One day last summer, while whizzing along a highway in the Galilee panhandle and listening to a Miri Mesika anthology, a blogger by the online name of Michlula got the fright of her life: A massive wild boar burst onto the road. On her blog at TheMarker Cafe (tinyurl.com/yozy6v), she actually describes the next few moments in a positive light.
"The guy beside me in the car started screaming, but I simply switched into slow motion mode - stopping completely at this speed would have been impossible and would have ended with a crushed boar and probably also a news item that 'an unfortunate accident took place near Kiryat Shmona,'" says Michlula, "so I slowed down a bit, swerved to the left into the opposite lane, while shifting down a gear, stepped hard on the gas and sped passed the beast. That was it. He was behind me. My heart felt like it was pounding out of my chest."
This story would not have been so intriguing, and could have been just one more blog post among the tens of thousands published in Israeli cyberspace, had it not been for the fact that Michlula is the online name of actress and children's television star Michal Yanai. For about six months, Yanai has had her own blog on TheMarker Cafe, which is read, as could be expected, by thousands (her last post recorded some 14,000 viewings).
"What can I write that has not already been written in La'Isha?" writes Yanai in her profile for her blog. Over the past few months, she has managed to share thoughts, fears and feelings that would have probably never found expression in gossip columns or talk shows.
Yanai is not the only famous Israeli to start a blog. If until now, the blog was still perceived mainly as an alternative medium that appealed to audiences other than television viewers, it is now being recognized by many Israeli celebrities. Even so, the celebrity bloggers (or celebloggers, as they are known by TheMarker Cafe readers) usually try to play a different role than that arbitrarily assigned to them by the media. They sometimes even mention things they would not discuss with talk show hosts.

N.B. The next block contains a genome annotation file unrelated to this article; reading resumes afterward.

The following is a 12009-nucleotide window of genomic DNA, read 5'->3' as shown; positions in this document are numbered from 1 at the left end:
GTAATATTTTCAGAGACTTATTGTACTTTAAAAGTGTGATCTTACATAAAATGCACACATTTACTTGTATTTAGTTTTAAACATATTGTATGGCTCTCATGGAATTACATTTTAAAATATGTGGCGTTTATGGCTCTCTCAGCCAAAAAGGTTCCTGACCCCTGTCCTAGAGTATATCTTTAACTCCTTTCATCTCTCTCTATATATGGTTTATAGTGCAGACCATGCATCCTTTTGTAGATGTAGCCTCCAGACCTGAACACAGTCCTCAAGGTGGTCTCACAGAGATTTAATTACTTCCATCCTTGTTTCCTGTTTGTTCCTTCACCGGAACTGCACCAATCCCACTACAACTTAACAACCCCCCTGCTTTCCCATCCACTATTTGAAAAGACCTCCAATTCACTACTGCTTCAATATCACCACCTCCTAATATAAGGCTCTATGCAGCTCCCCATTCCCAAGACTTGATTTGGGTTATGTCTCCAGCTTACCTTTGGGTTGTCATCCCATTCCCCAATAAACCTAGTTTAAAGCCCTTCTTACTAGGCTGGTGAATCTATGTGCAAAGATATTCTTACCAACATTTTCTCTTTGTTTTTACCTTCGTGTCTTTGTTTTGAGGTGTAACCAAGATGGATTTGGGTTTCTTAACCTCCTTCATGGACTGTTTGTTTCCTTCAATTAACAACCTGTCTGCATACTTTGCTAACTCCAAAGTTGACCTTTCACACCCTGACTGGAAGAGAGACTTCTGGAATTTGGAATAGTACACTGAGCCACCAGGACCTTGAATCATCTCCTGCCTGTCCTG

Thus, for example, Avri Gilad told readers of his blog (tinyurl.com/3cm) about the woes of being a celebrity.
"The chasm in a celebrity's soul is immense," he wrote. "All around, he is considered a lush green island in an ashen sea, a symbol of something saddled with the collective fantasies of perpetual youth, of constant sexual appeal ... on the other hand, he feels he is moving further and further away from himself."
Perhaps for this reason he decided to devote his blog to his interest in spirituality. Gilad writes: "In addition to all that is known, and too well-known," he is studying spirituality in the Yemima Method (conscious self-work developed by the late Yemima Avita).